Playing small pays off big for Edgren
MISAWA AIR BASE, Japan — Acquiring Far East tournament banners at the small-school level is paying off big time for Robert D. Edgren’s teams.
The Eagles football team claimed its third straight title earlier this month, and the cross-country team followed three days later with a team title in Class A in the first year two team banners were awarded.
That sort of success is bringing out student-athletes in record numbers. Nearly 100 percent of Edgren’s students are involved in at least one after-school activity.
Cross country attracted less than 10 runners in Edgren coach Andre Thibert’s first season six years ago; these days, he’s averaging between 35 and 40. Edgren’s football program has fielded a junior varsity team the past two years; prior to that, just a varsity squad.
"Word gets out on the street. When people step off the [PCS] plane, sponsors tell them that they have a good cross-country and football program at Edgren. And when you win, people extend their tours, you stay tough, you’re having a good time being successful," Thibert said.
For almost two decades prior to this school year, Edgren competed at the Class AA level, with its enrollment averaging 350. But for the second time in three years, the school’s enrollment shrank below the 300 eligibility line this year, and the Eagles dropped to Class A.
Football’s enrollment line is 360; thus, Edgren has played in Class A since the Far East playoffs began in 2005.
Last spring, DODDS-Pacific’s Far East Activities Council voted to award Far East cross country team titles in both Class A and Class AA.
All of that has worked to the benefit of those teams hoping to join the championship parade at some point.
One key, Thibert, football coach Chris Waite and FEAC chair Don Hobbs say, is selling a team to new recruits. It’s easier when there are banners hanging in the gym.
"Success sells itself," Hobbs said. "You’ll have more kids wanting to be a part of that. You have to have coaches combing the hallways, get them out and raise them to that level of success. It begins with the adults, then the kids take over."
Thibert parlayed the individual successes of past Eagles Daniel Sanchez, Peter Kamau and Jade Thrasher into a bonanza of new runners.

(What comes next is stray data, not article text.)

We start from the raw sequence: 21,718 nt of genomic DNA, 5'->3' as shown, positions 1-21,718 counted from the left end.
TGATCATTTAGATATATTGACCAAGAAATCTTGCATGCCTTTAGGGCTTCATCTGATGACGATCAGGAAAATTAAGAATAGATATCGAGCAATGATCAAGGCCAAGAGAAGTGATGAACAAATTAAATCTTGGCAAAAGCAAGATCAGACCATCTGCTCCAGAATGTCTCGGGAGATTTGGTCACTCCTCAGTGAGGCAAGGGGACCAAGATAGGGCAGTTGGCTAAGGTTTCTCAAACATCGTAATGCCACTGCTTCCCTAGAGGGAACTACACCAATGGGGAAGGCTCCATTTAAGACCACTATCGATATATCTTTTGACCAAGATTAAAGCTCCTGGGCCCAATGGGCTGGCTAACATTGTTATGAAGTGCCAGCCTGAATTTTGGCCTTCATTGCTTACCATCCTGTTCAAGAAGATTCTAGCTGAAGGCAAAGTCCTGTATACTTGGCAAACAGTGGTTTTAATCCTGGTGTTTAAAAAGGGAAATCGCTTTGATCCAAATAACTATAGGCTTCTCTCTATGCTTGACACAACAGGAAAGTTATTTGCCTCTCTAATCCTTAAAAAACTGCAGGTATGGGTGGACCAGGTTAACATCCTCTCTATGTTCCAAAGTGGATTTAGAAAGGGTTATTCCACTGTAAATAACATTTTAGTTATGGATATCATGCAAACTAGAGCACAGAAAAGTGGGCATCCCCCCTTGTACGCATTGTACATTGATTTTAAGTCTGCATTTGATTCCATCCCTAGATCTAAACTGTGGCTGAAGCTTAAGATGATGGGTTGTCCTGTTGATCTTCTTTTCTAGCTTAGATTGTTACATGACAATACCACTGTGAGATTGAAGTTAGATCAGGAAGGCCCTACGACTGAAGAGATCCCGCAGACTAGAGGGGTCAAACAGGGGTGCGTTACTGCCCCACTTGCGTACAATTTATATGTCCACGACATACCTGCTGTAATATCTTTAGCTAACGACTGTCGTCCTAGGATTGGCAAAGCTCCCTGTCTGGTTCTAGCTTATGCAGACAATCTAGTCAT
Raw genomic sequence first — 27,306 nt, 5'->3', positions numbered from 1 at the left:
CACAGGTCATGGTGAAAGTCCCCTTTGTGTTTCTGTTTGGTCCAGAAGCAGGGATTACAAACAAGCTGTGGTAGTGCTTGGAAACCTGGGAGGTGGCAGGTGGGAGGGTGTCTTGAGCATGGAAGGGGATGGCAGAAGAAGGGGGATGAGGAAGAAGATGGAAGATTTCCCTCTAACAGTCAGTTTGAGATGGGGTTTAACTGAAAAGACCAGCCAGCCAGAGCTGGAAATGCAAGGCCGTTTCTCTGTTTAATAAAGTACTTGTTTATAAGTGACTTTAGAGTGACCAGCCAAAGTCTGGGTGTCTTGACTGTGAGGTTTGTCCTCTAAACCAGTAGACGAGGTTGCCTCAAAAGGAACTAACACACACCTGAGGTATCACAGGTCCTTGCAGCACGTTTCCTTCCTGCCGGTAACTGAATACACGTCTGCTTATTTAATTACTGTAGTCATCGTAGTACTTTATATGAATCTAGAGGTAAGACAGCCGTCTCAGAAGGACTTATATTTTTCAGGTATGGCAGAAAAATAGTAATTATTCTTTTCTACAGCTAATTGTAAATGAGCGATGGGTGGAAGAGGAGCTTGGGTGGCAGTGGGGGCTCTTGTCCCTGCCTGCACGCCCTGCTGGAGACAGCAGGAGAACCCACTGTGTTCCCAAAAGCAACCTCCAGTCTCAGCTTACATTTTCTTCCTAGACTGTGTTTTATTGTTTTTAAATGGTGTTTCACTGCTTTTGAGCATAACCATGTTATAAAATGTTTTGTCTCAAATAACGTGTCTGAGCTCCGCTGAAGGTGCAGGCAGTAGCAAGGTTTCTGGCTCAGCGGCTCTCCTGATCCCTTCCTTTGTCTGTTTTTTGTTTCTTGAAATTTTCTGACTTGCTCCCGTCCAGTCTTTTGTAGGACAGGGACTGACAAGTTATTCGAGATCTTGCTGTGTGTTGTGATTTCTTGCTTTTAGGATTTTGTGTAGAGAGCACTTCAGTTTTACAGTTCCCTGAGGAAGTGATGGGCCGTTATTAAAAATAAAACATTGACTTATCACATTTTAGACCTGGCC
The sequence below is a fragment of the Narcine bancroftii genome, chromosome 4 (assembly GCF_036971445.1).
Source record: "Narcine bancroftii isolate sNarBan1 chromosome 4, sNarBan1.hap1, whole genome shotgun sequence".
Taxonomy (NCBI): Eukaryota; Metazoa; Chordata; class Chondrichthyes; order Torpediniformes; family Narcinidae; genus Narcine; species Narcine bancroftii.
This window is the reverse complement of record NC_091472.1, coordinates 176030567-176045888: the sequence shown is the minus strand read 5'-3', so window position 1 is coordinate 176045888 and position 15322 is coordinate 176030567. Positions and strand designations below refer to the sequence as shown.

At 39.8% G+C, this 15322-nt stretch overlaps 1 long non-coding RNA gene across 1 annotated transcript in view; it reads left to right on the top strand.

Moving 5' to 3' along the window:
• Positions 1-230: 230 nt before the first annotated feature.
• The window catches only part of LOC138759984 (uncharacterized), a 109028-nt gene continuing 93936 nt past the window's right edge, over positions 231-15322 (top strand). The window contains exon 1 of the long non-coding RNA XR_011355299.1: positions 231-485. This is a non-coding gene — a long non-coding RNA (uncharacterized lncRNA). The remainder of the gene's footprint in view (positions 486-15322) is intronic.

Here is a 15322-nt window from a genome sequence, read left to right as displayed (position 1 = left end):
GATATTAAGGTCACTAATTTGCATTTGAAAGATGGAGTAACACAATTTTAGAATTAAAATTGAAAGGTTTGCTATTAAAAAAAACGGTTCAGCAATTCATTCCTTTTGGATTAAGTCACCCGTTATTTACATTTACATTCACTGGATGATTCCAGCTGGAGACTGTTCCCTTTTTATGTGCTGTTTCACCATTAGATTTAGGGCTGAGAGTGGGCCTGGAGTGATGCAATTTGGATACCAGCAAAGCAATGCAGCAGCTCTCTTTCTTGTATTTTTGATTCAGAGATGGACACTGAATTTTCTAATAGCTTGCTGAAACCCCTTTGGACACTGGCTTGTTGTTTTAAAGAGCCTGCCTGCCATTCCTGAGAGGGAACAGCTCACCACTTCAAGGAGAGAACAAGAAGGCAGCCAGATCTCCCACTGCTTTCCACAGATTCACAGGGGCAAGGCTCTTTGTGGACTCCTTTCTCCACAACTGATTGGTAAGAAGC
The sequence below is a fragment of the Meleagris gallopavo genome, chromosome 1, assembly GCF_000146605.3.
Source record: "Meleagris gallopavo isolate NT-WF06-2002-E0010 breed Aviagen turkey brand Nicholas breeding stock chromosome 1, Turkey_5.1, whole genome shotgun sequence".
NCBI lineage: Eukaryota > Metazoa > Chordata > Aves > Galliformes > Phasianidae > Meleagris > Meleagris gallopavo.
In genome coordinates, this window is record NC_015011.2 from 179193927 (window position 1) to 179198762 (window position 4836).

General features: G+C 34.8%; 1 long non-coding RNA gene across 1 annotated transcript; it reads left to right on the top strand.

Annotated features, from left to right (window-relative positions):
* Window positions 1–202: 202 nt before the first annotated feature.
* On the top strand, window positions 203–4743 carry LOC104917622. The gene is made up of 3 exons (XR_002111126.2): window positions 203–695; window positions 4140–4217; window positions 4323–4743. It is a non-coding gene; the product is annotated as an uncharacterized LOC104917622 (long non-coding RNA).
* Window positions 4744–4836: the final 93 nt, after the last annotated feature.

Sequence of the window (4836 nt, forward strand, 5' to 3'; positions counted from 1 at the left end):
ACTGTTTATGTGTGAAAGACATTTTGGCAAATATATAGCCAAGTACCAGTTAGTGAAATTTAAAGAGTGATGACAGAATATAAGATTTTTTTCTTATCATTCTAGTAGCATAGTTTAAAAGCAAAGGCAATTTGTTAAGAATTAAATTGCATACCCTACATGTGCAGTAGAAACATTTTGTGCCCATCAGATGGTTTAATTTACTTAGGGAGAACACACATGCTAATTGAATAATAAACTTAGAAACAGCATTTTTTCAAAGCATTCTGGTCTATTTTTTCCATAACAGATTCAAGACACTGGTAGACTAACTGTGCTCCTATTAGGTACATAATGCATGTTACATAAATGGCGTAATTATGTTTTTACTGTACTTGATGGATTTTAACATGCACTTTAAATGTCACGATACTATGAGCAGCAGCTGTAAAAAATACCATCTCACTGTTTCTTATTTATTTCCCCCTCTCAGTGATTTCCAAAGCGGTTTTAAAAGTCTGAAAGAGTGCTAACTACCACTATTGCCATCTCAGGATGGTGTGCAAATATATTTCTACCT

"Sometimes you need that push to kick-start the program," Thibert said.
With the separate Class A and AA banners, the Eagles no longer get overshadowed by powerhouses such as Seoul American and Kadena.
"We’re competing on the same ground [with other Class A schools] and we beat them," Thibert said. "We’d have finished fourth or fifth otherwise."
It was easy for Waite to persuade more students to try out for football as the Eagles posted one banner after another in the gym.
"There’s no doubt. When teams do well and are successful, it increases interest and desire for students to participate," he said.
Participation has spiked to the tune of 98 percent of students involved in at least one activity, Waite said.
"It’s pretty off the chart," he said.
According to Hobbs, "well over half" of students are involved in some sort of co-curricular activity Pacificwide; he said specific figures would be available in a month.
But he called the 98 percent figure at Edgren "incredible. That’s a great stat to hear. It makes it easier to sell the students, especially when it has a snowball effect."
Though Eagles girls volleyball isn’t yet a Far East power, competing against teams with similar enrollments conveys some tangible benefits as well.
"We would have to work hard just to stay afloat" at Class AA, coach Sarah Richardson said. "Small is the place for them to get something out of the tournament. They’re able to learn and see what their mistakes are, work on things to try to become competitive."
Winning team or otherwise, Eagles in all sports are coming together to celebrate their big payoff for playing small.
"I’m proud of our football team, I’m proud of our cross-country team. I’m proud of Andre. He’s worked hard for this for a long time," Richardson said.
With the football title trifecta in the bag, it could be easy to refer to Edgren as a small-schools dynasty. But Waite stopped well short of agreeing with that.
"We are perpetually the underdog, and that’s the tack I’m going to take," Waite said.